By the way, thanks to Engberg's retirement to Florida (as Meyer noted, "he's taking the files with him to Florida"), Engberg may end up quite close to Goldberg who lives in the Miami area.
Washington Post TV reviewer Tom Shales, best known for his fawning reviews of CBS News shows and, especially, of anything involving Dan Rather, has penned a vicious screed against Bernard Goldberg in which Shales described the former CBS News correspondent at a "full-time addlepated windbag."
In his weekly column for Electronic Media, a Crain trade publication, Shales complained about how Goldberg has hauled "out the old canard about the media being 'liberal' and the news being slanted leftward," calling it "the first refuge of a no-talent hack."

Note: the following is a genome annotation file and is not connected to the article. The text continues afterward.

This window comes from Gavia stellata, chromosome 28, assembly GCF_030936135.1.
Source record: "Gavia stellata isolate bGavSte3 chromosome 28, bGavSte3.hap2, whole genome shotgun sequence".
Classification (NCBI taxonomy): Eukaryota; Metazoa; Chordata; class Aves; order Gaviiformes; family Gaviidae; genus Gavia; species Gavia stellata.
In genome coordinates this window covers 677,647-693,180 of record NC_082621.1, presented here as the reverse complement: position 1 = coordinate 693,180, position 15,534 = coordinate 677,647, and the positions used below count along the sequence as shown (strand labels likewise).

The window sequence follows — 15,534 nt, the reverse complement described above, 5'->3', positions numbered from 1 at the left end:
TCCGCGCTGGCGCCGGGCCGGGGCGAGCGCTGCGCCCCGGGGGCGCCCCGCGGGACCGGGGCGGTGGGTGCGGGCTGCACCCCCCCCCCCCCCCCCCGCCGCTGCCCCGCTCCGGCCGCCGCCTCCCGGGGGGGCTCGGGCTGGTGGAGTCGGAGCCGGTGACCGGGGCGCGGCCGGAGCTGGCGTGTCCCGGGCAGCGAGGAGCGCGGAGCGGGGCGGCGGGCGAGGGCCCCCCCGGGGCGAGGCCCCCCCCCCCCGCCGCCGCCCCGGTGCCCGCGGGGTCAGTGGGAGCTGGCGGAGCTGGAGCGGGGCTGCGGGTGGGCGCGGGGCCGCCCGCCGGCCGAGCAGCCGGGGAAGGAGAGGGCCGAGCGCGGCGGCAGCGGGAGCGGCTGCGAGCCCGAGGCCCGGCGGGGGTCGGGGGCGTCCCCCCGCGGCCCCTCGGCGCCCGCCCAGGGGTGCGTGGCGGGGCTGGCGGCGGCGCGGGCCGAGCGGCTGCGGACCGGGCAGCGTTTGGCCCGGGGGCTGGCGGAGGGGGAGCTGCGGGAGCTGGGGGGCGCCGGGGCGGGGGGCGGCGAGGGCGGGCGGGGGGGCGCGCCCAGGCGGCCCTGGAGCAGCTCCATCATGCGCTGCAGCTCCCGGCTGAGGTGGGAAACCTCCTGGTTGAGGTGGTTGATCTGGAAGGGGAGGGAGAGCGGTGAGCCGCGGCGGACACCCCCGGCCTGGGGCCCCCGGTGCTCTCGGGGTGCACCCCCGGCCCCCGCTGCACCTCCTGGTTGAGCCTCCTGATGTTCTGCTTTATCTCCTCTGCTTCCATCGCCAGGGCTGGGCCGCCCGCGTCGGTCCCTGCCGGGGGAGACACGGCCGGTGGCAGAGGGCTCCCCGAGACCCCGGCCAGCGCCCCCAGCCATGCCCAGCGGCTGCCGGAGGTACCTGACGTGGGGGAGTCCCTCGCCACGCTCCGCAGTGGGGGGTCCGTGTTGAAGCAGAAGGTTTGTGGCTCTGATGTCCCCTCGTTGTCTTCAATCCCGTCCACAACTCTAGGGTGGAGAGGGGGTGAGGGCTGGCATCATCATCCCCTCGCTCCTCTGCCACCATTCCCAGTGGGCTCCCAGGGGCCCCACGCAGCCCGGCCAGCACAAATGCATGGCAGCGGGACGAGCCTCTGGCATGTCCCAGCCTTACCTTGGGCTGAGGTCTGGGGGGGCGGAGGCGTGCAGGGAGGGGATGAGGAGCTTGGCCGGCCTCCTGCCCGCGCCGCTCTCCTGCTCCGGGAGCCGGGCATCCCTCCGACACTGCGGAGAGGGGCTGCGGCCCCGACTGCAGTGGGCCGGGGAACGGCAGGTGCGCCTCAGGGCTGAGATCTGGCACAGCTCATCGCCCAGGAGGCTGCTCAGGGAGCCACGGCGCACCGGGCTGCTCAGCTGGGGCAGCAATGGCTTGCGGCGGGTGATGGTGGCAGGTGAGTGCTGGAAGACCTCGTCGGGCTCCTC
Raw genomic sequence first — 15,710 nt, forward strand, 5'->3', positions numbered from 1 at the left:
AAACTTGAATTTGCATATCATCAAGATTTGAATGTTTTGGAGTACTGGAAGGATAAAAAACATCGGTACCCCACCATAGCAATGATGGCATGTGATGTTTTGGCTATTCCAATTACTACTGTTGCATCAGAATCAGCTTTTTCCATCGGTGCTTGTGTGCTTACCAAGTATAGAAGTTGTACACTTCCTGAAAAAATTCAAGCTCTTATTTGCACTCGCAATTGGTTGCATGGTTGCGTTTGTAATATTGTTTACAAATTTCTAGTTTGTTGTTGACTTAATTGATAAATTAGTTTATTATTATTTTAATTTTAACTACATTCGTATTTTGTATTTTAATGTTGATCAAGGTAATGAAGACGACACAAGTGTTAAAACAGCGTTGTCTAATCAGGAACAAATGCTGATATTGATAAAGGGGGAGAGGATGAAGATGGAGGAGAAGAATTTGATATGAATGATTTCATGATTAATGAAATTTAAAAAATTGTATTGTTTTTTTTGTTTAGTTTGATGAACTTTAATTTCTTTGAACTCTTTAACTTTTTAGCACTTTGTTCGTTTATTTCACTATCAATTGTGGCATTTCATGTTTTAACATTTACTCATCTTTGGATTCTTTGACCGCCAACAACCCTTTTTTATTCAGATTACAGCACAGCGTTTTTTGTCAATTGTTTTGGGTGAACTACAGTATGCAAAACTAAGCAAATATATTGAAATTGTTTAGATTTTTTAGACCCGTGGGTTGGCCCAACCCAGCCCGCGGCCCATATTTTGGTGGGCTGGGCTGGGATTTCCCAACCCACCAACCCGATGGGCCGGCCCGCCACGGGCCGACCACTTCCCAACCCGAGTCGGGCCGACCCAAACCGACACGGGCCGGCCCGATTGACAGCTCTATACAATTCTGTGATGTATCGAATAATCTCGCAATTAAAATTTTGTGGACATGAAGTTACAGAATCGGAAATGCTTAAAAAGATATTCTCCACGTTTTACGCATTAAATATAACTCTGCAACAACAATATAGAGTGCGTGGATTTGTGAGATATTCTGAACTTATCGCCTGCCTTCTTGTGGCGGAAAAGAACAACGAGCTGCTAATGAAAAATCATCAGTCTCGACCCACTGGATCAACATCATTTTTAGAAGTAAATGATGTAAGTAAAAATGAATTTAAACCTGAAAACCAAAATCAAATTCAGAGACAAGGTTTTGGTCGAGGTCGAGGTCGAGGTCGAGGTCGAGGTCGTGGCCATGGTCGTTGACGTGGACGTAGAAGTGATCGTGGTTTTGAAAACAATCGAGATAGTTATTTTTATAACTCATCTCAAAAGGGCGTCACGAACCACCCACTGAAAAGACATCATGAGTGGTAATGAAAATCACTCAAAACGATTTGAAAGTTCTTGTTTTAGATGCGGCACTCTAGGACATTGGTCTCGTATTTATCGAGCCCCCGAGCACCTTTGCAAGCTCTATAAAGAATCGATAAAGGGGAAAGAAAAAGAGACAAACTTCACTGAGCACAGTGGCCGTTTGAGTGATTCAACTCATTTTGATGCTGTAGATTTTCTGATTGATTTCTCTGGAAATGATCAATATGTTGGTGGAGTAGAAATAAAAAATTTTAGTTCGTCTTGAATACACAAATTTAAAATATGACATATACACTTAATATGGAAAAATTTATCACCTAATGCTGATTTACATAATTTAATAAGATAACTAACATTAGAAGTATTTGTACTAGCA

In fact, there's evidence Goldberg's professional colleagues had high regard for his work since he earned six Emmy Awards for his stories on CBS's 48 Hours.
An excerpt from the Shales piece in the January 7 Electronic Media, which does not use a week-ahead dating and so was delivered to subscribers just yesterday, that was caught by the MRC's Liz Swasey:
Disgruntled has-beens everywhere have a new hero and role model: Bernard Goldberg, the one-time CBS News correspondent and full-time addlepated windbag who is trying to make a second career out of trashing his former employer. Goldberg has picked this moment in time to haul out the old canard about the media being "liberal" and the news being slanted leftward.